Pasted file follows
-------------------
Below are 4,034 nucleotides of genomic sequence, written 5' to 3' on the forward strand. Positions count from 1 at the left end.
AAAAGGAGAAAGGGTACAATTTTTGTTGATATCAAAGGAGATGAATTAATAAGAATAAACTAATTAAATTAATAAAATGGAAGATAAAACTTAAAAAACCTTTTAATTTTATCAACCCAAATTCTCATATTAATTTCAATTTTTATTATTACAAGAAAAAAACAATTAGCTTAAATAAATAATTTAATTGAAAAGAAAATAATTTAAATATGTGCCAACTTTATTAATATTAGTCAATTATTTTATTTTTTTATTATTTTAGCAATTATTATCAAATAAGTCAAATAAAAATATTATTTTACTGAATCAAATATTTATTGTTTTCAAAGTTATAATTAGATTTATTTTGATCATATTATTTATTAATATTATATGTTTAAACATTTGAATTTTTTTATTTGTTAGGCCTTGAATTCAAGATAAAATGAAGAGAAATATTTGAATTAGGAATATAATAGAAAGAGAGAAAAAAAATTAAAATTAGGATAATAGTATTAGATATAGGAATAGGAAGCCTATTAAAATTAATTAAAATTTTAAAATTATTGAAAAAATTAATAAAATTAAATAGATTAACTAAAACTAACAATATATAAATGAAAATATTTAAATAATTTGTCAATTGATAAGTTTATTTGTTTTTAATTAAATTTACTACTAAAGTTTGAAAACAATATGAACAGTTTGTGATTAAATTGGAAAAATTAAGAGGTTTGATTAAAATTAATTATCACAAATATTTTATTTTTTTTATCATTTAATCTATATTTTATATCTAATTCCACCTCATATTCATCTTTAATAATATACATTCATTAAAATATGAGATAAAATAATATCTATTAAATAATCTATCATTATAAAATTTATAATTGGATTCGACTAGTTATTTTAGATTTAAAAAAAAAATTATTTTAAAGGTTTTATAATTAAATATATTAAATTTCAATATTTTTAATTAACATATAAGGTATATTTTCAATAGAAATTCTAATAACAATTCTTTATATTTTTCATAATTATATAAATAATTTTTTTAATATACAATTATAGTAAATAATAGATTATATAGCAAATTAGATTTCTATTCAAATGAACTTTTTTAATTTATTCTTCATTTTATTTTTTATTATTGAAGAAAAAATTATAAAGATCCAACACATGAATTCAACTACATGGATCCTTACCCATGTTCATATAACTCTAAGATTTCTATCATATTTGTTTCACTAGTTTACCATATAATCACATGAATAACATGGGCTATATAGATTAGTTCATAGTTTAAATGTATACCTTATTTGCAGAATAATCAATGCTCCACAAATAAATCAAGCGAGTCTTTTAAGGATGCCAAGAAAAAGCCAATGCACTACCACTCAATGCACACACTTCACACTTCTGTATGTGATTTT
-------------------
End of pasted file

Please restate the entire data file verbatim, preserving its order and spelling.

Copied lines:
Below are 4,034 nucleotides of genomic sequence, written 5' to 3' on the forward strand. Positions count from 1 at the left end.
AAAAGGAGAAAGGGTACAATTTTTGTTGATATCAAAGGAGATGAATTAATAAGAATAAACTAATTAAATTAATAAAATGGAAGATAAAACTTAAAAAACCTTTTAATTTTATCAACCCAAATTCTCATATTAATTTCAATTTTTATTATTACAAGAAAAAAACAATTAGCTTAAATAAATAATTTAATTGAAAAGAAAATAATTTAAATATGTGCCAACTTTATTAATATTAGTCAATTATTTTATTTTTTTATTATTTTAGCAATTATTATCAAATAAGTCAAATAAAAATATTATTTTACTGAATCAAATATTTATTGTTTTCAAAGTTATAATTAGATTTATTTTGATCATATTATTTATTAATATTATATGTTTAAACATTTGAATTTTTTTATTTGTTAGGCCTTGAATTCAAGATAAAATGAAGAGAAATATTTGAATTAGGAATATAATAGAAAGAGAGAAAAAAAATTAAAATTAGGATAATAGTATTAGATATAGGAATAGGAAGCCTATTAAAATTAATTAAAATTTTAAAATTATTGAAAAAATTAATAAAATTAAATAGATTAACTAAAACTAACAATATATAAATGAAAATATTTAAATAATTTGTCAATTGATAAGTTTATTTGTTTTTAATTAAATTTACTACTAAAGTTTGAAAACAATATGAACAGTTTGTGATTAAATTGGAAAAATTAAGAGGTTTGATTAAAATTAATTATCACAAATATTTTATTTTTTTTATCATTTAATCTATATTTTATATCTAATTCCACCTCATATTCATCTTTAATAATATACATTCATTAAAATATGAGATAAAATAATATCTATTAAATAATCTATCATTATAAAATTTATAATTGGATTCGACTAGTTATTTTAGATTTAAAAAAAAAATTATTTTAAAGGTTTTATAATTAAATATATTAAATTTCAATATTTTTAATTAACATATAAGGTATATTTTCAATAGAAATTCTAATAACAATTCTTTATATTTTTCATAATTATATAAATAATTTTTTTAATATACAATTATAGTAAATAATAGATTATATAGCAAATTAGATTTCTATTCAAATGAACTTTTTTAATTTATTCTTCATTTTATTTTTTATTATTGAAGAAAAAATTATAAAGATCCAACACATGAATTCAACTACATGGATCCTTACCCATGTTCATATAACTCTAAGATTTCTATCATATTTGTTTCACTAGTTTACCATATAATCACATGAATAACATGGGCTATATAGATTAGTTCATAGTTTAAATGTATACCTTATTTGCAGAATAATCAATGCTCCACAAATAAATCAAGCGAGTCTTTTAAGGATGCCAAGAAAAAGCCAATGCACTACCACTCAATGCACACACTTCACACTTCTGTATGTGATTTT